I have found that if I haven’t fished for a while that I need to run the mono out nearly to the end and give it a really good stretch. If I fish frequently the line gets enough stretch through use to take care of the spooling. The moral is to fish OFTEN !! :-)

andrew July 7, 2013 at 8:43 pm

Klint, I agree with Jeff – I use 40 lb on all my rigs.

I know some guys – including Ed – like using 30 lb on lighter rigs, especially for trout. I just feel like I’m used to handling 40 lb on everything so I stick with it – on the lighter rigs I’ll take A+ shooting vs. A++ shooting, knowing that I’m comfortable with it and it’s 25% stronger in the unlikely event that something really hits the fan.

Klint July 8, 2013 at 10:31 am

Andrew,I’m on board….I would like your opinion though, since you salt water fish so often….I am not a big fan of connecting braid to mono via albright knots…..Hawkeye mentioned that he just took the mono all the way down to spindle and skipped the spectra braid backing altogether, which makes sense to me because its taking out a point of failure, but it 40lb mono takes a lot space on the spool….but you re right, sometimes the stuff hits the fan,,,and I dont want to lose the fish of a lifetime because I under geared…and more skill fighting big fish most days trumps line capacity….your thoughts would be appreciated. K

andrew July 8, 2013 at 12:44 pm

Klint, I’m also not a big fan of Albright knots. I never use them. That could partly be because I’m terrible at tying them…but I guess that’s another story.

I’m not that smart on braid either, because I’ve always been a dacron guy! I’ve just never felt the need to use braid. I’ve used 30 lb dacron on anadromous and saltwater rigs and 20 pound for trout. On spey rigs, true, dacron takes up more space than braid, but – mono takes up so much less than conventional running line that the dacron + mono combination has always given me more than enough capacity. I use a bimini in the front of the backing and loop it to a non-slip mono loop in the back of the running line.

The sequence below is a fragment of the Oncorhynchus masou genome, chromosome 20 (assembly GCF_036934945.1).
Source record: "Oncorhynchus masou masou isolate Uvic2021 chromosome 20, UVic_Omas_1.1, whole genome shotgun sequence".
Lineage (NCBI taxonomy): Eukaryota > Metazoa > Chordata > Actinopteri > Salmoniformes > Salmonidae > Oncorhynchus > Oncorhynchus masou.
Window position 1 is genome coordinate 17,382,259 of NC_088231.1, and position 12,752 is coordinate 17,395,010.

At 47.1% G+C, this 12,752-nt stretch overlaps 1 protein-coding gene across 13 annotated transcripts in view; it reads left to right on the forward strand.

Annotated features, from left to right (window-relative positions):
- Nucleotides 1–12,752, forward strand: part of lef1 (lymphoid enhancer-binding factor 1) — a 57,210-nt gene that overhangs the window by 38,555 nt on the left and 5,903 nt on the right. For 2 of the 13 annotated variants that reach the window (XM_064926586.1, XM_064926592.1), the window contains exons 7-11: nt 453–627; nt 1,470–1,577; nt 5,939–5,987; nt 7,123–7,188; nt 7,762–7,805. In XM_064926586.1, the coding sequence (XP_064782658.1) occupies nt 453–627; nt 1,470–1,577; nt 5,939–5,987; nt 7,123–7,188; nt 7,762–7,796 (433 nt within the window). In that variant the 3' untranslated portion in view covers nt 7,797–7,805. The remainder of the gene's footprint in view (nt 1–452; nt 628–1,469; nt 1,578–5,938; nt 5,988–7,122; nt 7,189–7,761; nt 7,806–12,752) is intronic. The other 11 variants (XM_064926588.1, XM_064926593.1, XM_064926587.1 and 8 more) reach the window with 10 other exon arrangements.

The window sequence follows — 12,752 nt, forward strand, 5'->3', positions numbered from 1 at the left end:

Notice that I’m sort of talking about dacron in the past tense – that’s because every reel that I’m spooling up from here on out will have that new Hatch Backing on it. It takes a bimini beautifully and if you’re concerned about the small diameter you can always double over the loop.

http://www.deneki.com/2013/01/hatch-backing-review/

Jed July 9, 2013 at 11:48 am

Jason Hartwick of steelheadonthespey.com and Keith Kaneko of Anglingonthefly.com turned me onto this stuff.

I use 25# on the little 4weight, 30 on the 5wt, and 35# on the 6wt speys. I find that the lighter the head the lighter the Trilene Solar Green Big Game should be….

This stuff is cheap, doesn’t coil, is very durable, and shoots great. The BEST running line out there!!!!!!

Klint July 12, 2013 at 12:57 pm

“Now we’re loggin….”

Evan September 3, 2013 at 2:07 pm

I switched from running line to slickshooter and will never go back to traditional running line. Not to mention 9.99 for slick shooter is the catz meow

Rick B. April 3, 2014 at 4:41 pm

Is putting “Backing” on real required, when using Berkley Trilene 40lb. Big Game mono???

Kyle Shea April 4, 2014 at 6:44 am

Hey Rick,

Great question! Personally, I prefer to use backing as it allows more line to be spooled up since backing typically has a thinner diameter than mono, especially some of the more advanced materials like gel-spun backing. Also, backing has the advantage of virtually no memory which is great since the backing tends to be stored tightly on the reel for long periods of time. Backing also has far less stretch than monofilament which is advantages when trying to put the heat on a fish that’s a couple hundred yards out!

Thanks for the question Rick! Have fun out there!